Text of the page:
Former Michigan Congressman Pleads to Obstruction

July 7, 2010 - 2:05 PM
A former Michigan congressman accused of accepting stolen funds to lobby on behalf of an Islamic charity alleged to have funded terrorist groups pleaded guilty Wednesday to two charges, including obstruction of justice, but prosecutors said other serious charges were likely to be dropped.

This undated file photo provided by the Siljander campaign shows Mark Deli Siljander, a Republican from Michigan who served in the House from 1981-1987. Siljander is scheduled for a plea hearing in federal court Wednesday July 7, 2010 in a case connected to fundraising for terrorism. (AP Photo/Siljander Campaign, File)

Kansas City, Mo. (AP) - A former Michigan congressman accused of accepting stolen funds to lobby on behalf of an Islamic charity alleged to have funded terrorist groups pleaded guilty Wednesday to two charges, including obstruction of justice, but prosecutors said other serious charges were likely to be dropped.
 
Former Republican Rep. Mark Deli Siljander, who served in Congress from 1981 until 1987 and who served a yearlong term as a United Nations delegate, pleaded guilty in federal court in Kansas City to obstruction and acting as an unregistered foreign agent.
 
Money laundering and conspiracy charges would likely be dismissed under the terms of the 59-year-old Siljander's plea deal, said Don Ledford, a spokesman for the U.S. Attorney's Office of the Western District of Missouri.
 
No sentencing date has been set, and Siljander remains free on bond.
 
Prosecutors said Siljander, who became a lobbyist after he left office, accepted $50,000 from a Missouri-based charity, the Islamic American Relief Agency, to push for its removal from a list of groups that finance terrorism.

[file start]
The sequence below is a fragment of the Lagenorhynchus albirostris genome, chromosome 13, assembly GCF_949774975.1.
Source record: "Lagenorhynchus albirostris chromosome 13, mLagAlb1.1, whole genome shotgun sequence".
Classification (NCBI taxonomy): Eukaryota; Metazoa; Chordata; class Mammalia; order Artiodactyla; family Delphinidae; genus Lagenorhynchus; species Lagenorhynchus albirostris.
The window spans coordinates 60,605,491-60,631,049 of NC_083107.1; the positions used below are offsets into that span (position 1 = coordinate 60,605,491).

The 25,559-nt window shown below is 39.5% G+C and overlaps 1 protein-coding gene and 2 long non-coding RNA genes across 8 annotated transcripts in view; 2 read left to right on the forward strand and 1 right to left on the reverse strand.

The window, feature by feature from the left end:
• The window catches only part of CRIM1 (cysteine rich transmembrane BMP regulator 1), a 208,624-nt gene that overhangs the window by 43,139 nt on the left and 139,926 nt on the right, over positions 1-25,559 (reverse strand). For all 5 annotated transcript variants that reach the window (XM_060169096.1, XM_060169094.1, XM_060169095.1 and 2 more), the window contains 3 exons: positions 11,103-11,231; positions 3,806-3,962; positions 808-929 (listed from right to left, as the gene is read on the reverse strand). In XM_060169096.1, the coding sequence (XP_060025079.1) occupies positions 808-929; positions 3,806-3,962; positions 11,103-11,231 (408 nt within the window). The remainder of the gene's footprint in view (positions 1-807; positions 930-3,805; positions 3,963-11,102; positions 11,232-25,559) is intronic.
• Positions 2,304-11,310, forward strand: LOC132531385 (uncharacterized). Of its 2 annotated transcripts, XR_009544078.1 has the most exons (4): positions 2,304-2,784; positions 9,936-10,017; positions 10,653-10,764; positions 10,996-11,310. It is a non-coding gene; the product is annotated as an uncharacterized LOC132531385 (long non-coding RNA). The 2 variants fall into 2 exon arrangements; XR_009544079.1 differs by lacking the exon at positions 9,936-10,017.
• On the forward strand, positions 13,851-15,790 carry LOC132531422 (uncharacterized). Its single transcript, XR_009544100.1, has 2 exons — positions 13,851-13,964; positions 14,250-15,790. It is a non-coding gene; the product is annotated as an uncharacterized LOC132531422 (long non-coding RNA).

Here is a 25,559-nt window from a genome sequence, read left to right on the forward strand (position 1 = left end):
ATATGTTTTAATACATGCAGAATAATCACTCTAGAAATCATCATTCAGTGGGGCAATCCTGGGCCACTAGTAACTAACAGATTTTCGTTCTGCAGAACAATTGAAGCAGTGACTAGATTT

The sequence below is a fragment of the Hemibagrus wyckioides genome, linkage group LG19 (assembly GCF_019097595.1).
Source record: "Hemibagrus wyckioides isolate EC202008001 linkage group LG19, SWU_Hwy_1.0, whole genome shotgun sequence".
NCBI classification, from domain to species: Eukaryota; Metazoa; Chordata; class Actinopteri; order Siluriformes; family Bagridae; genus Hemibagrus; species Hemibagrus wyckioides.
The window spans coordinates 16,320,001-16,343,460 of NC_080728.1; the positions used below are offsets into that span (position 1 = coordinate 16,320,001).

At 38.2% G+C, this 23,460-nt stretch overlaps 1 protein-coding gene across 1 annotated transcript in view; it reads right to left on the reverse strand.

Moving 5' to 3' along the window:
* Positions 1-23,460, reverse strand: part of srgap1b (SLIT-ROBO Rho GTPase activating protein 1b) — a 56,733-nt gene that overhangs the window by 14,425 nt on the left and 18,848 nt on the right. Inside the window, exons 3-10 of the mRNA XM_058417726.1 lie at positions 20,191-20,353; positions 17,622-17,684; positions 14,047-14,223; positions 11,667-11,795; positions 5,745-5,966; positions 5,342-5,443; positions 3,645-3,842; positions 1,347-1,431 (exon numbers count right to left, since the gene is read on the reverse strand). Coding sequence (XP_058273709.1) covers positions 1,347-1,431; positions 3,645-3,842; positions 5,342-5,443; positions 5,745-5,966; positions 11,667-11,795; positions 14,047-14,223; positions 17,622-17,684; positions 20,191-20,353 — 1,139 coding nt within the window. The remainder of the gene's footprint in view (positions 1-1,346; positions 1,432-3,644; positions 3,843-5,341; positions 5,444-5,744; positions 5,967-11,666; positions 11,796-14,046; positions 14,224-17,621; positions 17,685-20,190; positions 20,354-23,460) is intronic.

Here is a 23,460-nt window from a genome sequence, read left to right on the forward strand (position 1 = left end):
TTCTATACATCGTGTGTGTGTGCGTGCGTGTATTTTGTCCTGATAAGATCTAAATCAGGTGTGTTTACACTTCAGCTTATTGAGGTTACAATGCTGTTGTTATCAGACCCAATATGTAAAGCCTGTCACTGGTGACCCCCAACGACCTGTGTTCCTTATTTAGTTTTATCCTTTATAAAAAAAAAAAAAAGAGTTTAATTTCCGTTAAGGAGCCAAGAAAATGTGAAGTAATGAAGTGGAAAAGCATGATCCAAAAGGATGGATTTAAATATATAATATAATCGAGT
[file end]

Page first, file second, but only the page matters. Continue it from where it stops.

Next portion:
Prosecutors say the group obtained the money from the U.S. Agency for International Development for work it was supposed to have done in Africa but didn't do.
 
Prosecutors said Siljander, who now lives in Great Falls, Va., lied about being hired to lobby senators on behalf of the charity.
 
The charges are part of a long-running case against the charity, which had been based in Columbia, Mo., before it was designated in 2004 by the Treasury Department as a suspected fundraiser for terrorists.
 
IARA USA has long denied allegations that it has financed terrorists.
 
Siljander refused comment after the hearing. When the judge asked him if he acknowledged what the prosecution was alleging was true, he answered "yes."
 
"Today, Mark Siljander has accepted responsibility for his conduct in his pleas to an obstruction of justice charge and a violation of a regulatory statues," Lance D. Sandage, one of Siljander's attorneys, said. "We would point out that all other charges of money laundering and conspiracy against him will be dismissed, and of course no terrorism charges were alleged against Mark Siljander."
 
Siljander won a special election in 1981 to represent his southwestern Michigan district in Congress, and was appointed to a one-year term by President Reagan in 1987 to serve as a U.S. delegate to the United Nations.